The History of Graphics Cards Coolers – Part I


A heatsink with a fan – how much more complicated could it be?

Most of the power delivered to a chip is emitted in the form of thermal energy. That energy has to be dissipated into surrounding air. Coolers mounted on graphics cards have come a long way since the nineties.

In the early years of graphic accelerators, there was no need for extra cooling as chips were bare.

Rage Pro with no cooling, AD 1997

Small passive heatsinks and heatsinks with low-diameter fans were later introduced, usually attached to GPUs with adhesive paste. Pushpins were rare and no one had even thought about screws.

A Radeon 7000 with a small heatsink glued directly to the GPU, AD 2001

Radeon 7500 with a small heatsink plus tiny fan glued directly to the GPU, AD 2001

As they gained more computational power, graphics cards also become more power hungry. According to specifications, an AGP slot is capable of delivering up to 48,25 W. At some point, that was not enough and connectors for auxiliary powering were introduced. At first these were Berg (floppy) connectors or 4-pin Molex connectors. While heatsinks and the fans used to cool them had by then grown somewhat in size, they were still fairly small and light. All cards (with very few exceptions) occupied only one PCI slot.

Radeon 9800 PRO – a slightly enlarged aluminum cooler mounted with push-pins and a 4-pin Molex connector visible in the upper-right corner, AD 2003

The Radeon 9800 XT – a larger heatsink plus larger fan and clearly visible mounting screws. The heatsink also cools RAM chips, AD 2003

The first large-scale use of a blow-out style cooler came when the FX 5800 Ultra cards premiered. The solution NVIDIA reference design introduced worked differently than today’s blow-out style coolers.

FX 5800 Ultra – cold air was sucked in through the PCI slot and then hot air was also pushed out through the PCI slot. Both the intake and outtake were positioned side-by-side. Unfortunately, the card turned out to be one of the loudest models in history. AD 2003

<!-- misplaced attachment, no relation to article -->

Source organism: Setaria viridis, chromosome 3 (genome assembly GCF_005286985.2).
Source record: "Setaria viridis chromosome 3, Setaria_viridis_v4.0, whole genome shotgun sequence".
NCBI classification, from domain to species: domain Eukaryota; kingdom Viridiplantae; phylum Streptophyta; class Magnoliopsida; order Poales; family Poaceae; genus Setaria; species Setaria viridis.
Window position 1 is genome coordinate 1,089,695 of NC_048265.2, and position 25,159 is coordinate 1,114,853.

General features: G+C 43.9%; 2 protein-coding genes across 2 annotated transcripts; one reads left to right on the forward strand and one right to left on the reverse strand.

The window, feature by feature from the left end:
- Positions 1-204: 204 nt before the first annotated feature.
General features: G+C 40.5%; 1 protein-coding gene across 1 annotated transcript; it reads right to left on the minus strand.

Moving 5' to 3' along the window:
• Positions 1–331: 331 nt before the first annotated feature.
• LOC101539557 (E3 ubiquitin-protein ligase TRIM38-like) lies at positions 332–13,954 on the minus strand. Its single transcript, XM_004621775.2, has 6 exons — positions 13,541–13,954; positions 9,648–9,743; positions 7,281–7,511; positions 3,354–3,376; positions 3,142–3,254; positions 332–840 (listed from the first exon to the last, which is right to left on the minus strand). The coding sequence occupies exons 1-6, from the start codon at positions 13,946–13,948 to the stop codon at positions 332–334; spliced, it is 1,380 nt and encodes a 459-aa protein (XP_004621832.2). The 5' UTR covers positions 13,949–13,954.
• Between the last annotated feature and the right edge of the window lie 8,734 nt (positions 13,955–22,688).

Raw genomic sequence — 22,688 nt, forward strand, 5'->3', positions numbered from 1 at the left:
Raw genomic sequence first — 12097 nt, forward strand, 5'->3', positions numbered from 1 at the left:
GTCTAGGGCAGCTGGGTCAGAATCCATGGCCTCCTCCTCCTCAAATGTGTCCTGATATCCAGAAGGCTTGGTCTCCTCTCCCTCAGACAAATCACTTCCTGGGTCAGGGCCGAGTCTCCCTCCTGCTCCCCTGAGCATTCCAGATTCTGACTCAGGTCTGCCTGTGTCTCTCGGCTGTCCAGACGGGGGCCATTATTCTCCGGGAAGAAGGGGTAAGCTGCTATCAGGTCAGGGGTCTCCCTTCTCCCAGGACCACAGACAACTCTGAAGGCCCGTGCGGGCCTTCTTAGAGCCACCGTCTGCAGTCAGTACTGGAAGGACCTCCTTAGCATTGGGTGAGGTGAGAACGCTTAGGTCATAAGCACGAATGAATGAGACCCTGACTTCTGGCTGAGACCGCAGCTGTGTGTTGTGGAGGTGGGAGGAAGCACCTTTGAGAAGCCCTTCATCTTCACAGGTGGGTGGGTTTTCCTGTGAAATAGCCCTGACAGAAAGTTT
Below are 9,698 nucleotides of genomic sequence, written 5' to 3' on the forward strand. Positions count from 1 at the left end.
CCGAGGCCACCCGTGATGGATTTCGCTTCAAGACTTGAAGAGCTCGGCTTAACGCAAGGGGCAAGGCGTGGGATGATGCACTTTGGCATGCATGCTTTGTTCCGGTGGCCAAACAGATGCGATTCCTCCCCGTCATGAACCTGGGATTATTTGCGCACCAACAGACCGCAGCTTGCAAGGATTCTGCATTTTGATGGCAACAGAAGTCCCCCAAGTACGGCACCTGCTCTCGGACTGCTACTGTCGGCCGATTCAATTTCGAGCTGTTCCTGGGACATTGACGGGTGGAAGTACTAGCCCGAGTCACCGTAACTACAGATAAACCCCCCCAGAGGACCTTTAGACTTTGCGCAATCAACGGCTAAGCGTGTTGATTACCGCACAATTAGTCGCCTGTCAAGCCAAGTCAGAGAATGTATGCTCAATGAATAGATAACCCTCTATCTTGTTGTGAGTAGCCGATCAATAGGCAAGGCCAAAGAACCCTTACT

The company ABIT especially favoured blower-style coolers and established the OTES system, which it used on both their cards and motherboards—though the latter weren’t actually based on blower-style fans.

ABIT Silurio FX5600 Ultra OTES, AD 2003

This is when heatpipes—metal pipes with liquid inside (usually ammonia, acethone, water, diethyl ether or some type of chlorofluorocarbon)—began to be implemented on a larger scale. As liquid gets hot, it evaporates and travels through the pipe. As it travels, it loses heat and turns into a liquid again as it cools down. This loop is endless, making the heat pipe an excellent way to transfer heat from one point to another. The pipes are usually attached to a cooling plate directly over the GPU and then transfer the heat to the heatsink located away from the GPU.

Heatpipes eventually became, and remain today, a fixture in mid- and high-end cards.

Radeon 9800 XT Ultimate with a Zalman passive cooler (the top-mounted fan is optional), AD 2003

Heatpipes, a dual slot cooler and blower-style fans were a major leap forward and just a taste of even bigger innovations to come.

Please stay tuned for the next installment of this series!

Photos from:

Grzegorz Iwan
Amateur extreme overclocker from Poland, one of two Poles who broke the 8 GHz CPU clock barrier. Hardware enthusiast and collector, envoy of PCMasterRace philosophy; You can find ivanov's fanpage here here.